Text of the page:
One of the topics I’ve been thinking about lately is how the future of technology will shape our careers, our lifestyles, and our government. I’ve recently read Abundance: The Future Is Better Than You Think by Peter Diamandis and Throwing Rocks at the Google Bus: How Growth Became the Enemy of Prosperity by Douglas Rushkoff.
With Brexit dominating the news last week, Ben Thompson wrote what I think is the best piece of writing on the topic yet: The Brexit Possibility. A long-running theme on his podcast Exponent has been that just because our current government structure worked well through the industrial revolution and post WWII, it doesn’t mean that its necessarily the best system to navigate us through a future of AI, job automation (not just manual labor, think about a future with lawyers, accountants, and programmers being automated), and overall abundance (discussed in detail in both books), but one with not necessarily enough jobs or a fair system for resource distribution.
The entire piece by Ben is a must-read, but his conclusion is the most thorough, well-thought-out, and yet reasonably succinct “answer” to government’s role that I’ve seen so far:
[I]nstead of trying to recreate a 1950s fantasy of employment for life on an assembly line, the goal should be to create a far more dynamic labor market with a defined floor and significantly greater upside than the old system:
- First, a universal basic income, facilitated by the government, should be set at the lower bounds of what is necessary to escape poverty. Globalization may have been the first shoe to fall on the middle class, but automation is the other, and it will affect just as many jobs as manufacturing, including — especially — white collar ones
- Second, the government should be loosening regulations on the “gig” economy: technology has dramatically increased the degree to which work can be segmented, and that’s a good thing. Moreover, these sorts of jobs provide the upside to a universal basic income’s floor: our goal should be to make it vastly easier for individuals to better themselves if they choose to do so (while the basic income provide protection against the gig economy’s inherent uncertainty)
- Third, there should be a significant loosening of the regulations and taxation around business creation. One of the many benefits of technology and the Internet has been to make all kinds of new businesses far more viable than ever before, but it is far too hard to get started, and the bookkeeping requirements are far too onerous. This sort of loosening, combined with the reduction in risk resulting from a better safety net and basic income, plus the possibility of building working capital through gigs, could lead to an explosion in creativity and entrepreneurial activity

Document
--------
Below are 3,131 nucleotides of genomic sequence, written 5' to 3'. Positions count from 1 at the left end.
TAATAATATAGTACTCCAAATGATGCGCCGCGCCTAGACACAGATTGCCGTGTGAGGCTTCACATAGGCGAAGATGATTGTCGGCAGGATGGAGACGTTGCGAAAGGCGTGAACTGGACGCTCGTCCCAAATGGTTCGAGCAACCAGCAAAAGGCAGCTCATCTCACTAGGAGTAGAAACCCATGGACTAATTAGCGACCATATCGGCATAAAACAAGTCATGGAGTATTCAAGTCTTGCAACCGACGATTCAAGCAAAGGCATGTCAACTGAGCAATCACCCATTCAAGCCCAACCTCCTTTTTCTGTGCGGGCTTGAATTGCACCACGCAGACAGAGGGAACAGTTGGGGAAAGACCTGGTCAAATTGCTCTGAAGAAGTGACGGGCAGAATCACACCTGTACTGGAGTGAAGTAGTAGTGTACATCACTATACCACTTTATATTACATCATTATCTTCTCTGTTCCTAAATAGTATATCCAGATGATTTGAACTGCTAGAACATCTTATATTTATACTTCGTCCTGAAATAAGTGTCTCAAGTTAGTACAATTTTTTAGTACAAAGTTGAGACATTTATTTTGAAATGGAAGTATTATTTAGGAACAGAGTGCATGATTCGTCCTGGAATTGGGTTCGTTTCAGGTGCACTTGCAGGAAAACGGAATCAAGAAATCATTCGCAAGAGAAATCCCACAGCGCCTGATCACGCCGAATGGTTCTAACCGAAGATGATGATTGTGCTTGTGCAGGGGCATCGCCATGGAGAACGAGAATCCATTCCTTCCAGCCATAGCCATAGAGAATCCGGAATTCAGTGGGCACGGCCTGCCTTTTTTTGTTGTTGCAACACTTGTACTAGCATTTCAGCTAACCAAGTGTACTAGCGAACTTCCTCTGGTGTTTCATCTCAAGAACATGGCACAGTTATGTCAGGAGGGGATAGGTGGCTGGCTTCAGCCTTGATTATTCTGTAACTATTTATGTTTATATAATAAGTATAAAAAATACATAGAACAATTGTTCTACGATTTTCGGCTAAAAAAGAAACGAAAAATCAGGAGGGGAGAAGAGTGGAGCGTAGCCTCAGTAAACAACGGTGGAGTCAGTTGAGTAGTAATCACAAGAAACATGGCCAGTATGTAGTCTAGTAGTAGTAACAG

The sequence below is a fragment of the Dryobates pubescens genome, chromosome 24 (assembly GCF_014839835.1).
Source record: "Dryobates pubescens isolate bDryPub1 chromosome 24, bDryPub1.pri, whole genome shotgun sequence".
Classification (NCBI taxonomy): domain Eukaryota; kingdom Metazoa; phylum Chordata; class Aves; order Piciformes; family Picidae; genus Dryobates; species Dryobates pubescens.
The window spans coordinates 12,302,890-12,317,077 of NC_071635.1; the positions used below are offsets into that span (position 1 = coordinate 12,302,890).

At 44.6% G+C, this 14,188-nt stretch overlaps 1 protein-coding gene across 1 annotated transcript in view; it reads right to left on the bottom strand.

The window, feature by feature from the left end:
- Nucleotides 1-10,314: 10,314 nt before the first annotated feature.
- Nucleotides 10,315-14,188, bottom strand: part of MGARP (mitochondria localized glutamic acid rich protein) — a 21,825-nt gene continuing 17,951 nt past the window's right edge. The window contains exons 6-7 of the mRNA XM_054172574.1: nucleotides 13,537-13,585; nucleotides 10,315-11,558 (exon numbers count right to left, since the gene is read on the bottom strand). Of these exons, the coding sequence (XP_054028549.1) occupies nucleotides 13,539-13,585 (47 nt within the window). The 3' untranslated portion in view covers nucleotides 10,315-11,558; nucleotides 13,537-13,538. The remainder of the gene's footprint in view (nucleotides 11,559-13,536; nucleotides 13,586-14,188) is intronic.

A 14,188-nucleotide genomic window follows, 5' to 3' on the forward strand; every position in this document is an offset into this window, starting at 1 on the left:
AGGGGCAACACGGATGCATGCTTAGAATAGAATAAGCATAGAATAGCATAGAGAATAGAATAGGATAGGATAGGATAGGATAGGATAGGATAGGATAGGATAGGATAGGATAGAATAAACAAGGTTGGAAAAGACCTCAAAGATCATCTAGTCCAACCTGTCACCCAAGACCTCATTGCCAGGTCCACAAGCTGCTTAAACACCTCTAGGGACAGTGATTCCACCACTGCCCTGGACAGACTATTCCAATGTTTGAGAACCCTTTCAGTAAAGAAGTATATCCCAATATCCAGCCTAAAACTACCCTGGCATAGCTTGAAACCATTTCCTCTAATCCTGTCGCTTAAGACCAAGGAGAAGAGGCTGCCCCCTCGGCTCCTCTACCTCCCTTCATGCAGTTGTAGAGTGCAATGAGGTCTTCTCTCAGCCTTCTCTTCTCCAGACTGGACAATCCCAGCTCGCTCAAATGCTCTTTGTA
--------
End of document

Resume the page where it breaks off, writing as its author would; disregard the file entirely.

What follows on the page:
Each of these factors is critical: a universal basic income alone offers some degree of financial security, but it does not offer dignity to the recipient, or any return for society beyond a reduction in guilt. What is most important, and what offers the highest return, is enabling more and better ways to work and ultimately create: that requires fewer regulations and simpler taxation.
Whether that is ultimately the right answer remains to be seen.
Some other great stories I read this past month:
- The Serious Guy Behind Dollar Shave Club’s Crazy Viral Videos – as a former engineer at Schick, the razor industry is endlessly fascinating to me. The quote that stood out to me most was “Today, DSC is the second-largest men’s razor seller in America–topped only by Gillette.” Schick is no longer #2. These opportunities existed when I was there a decade ago, but being an old-school CPG company puts limitations on what options you think you have and what you can feasibly execute. [Inc]
- Why This Shaving Startup Made a $100 Million Gamble on a 100-Year-Old Factory – the other razor startup that’s taking the world by storm, this article dives into the amazing story of how Harry’s bought their own blade factory. Blade making is very very hard and requires a lot of expertise. I give them credit for not taking the easy way out like DSC and just rebranding existing razors. [Inc]
- The Ukrainian Hacker Who Became the FBI’s Best Weapon – And Worst Nightmare – a long-form cyber crime thriller. [Wired]
- Banning Plastic Bags Is Great for the World, Right? Not So Fast – I always wondered this myself, nice to see someone investigate. [Wired]
- Health journalism has a serious evidence problem. Here’s a plan to save it. – this is a BIG problem. Aside from business/tech and sports, I spend the most time reading about health and fitness. The way that journalists present results of studies is horrible and misleading. For the public good, they need to do a better job of understanding sample size, data collection methodology, strengths/weaknesses of different approaches, and how the result of one study fits in with the other known science on the topic. [Vox]
That’s it for this month. If you’re interested in more stories like this check out the Monthly Link Roundup archive.
- The Cost of Cash
- Sometimes It Is Crazy at Work, Big Dairy, and Football’s Insurance Problem – Link Roundup
- Software as a Competitive Advantage
- Nazi Hunters, Burger Robots, and Xbox Hacking – Link Roundup
- The Most Devastating Cyberattack in History, HelloFresh is Ruthless, & Library Rules – Link Roundup